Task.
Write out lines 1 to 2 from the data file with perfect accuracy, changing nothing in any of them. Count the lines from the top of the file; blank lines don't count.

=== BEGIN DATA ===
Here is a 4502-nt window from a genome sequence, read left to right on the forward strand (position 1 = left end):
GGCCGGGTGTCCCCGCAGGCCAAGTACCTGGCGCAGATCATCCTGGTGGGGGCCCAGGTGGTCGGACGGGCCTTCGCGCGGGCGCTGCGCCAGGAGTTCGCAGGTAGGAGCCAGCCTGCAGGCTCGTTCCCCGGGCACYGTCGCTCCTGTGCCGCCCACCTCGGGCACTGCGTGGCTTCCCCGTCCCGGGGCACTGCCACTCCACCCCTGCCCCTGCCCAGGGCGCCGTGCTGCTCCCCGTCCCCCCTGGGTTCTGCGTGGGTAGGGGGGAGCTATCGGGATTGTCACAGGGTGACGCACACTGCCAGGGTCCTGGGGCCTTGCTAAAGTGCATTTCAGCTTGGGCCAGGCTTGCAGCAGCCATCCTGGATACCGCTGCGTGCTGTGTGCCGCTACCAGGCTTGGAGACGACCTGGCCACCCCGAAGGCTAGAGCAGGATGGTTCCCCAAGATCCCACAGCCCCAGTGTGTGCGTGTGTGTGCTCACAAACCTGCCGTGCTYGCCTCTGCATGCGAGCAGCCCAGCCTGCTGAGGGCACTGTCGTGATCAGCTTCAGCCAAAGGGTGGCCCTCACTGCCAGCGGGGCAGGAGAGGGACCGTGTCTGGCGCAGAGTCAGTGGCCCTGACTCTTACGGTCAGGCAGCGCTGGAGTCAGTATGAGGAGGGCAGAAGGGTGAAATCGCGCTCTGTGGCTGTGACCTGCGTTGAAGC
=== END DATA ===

Here is a 4502-nt window from a genome sequence, read left to right on the forward strand (position 1 = left end):
GGCCGGGTGTCCCCGCAGGCCAAGTACCTGGCGCAGATCATCCTGGTGGGGGCCCAGGTGGTCGGACGGGCCTTCGCGCGGGCGCTGCGCCAGGAGTTCGCAGGTAGGAGCCAGCCTGCAGGCTCGTTCCCCGGGCACYGTCGCTCCTGTGCCGCCCACCTCGGGCACTGCGTGGCTTCCCCGTCCCGGGGCACTGCCACTCCACCCCTGCCCCTGCCCAGGGCGCCGTGCTGCTCCCCGTCCCCCCTGGGTTCTGCGTGGGTAGGGGGGAGCTATCGGGATTGTCACAGGGTGACGCACACTGCCAGGGTCCTGGGGCCTTGCTAAAGTGCATTTCAGCTTGGGCCAGGCTTGCAGCAGCCATCCTGGATACCGCTGCGTGCTGTGTGCCGCTACCAGGCTTGGAGACGACCTGGCCACCCCGAAGGCTAGAGCAGGATGGTTCCCCAAGATCCCACAGCCCCAGTGTGTGCGTGTGTGTGCTCACAAACCTGCCGTGCTYGCCTCTGCATGCGAGCAGCCCAGCCTGCTGAGGGCACTGTCGTGATCAGCTTCAGCCAAAGGGTGGCCCTCACTGCCAGCGGGGCAGGAGAGGGACCGTGTCTGGCGCAGAGTCAGTGGCCCTGACTCTTACGGTCAGGCAGCGCTGGAGTCAGTATGAGGAGGGCAGAAGGGTGAAATCGCGCTCTGTGGCTGTGACCTGCGTTGAAGC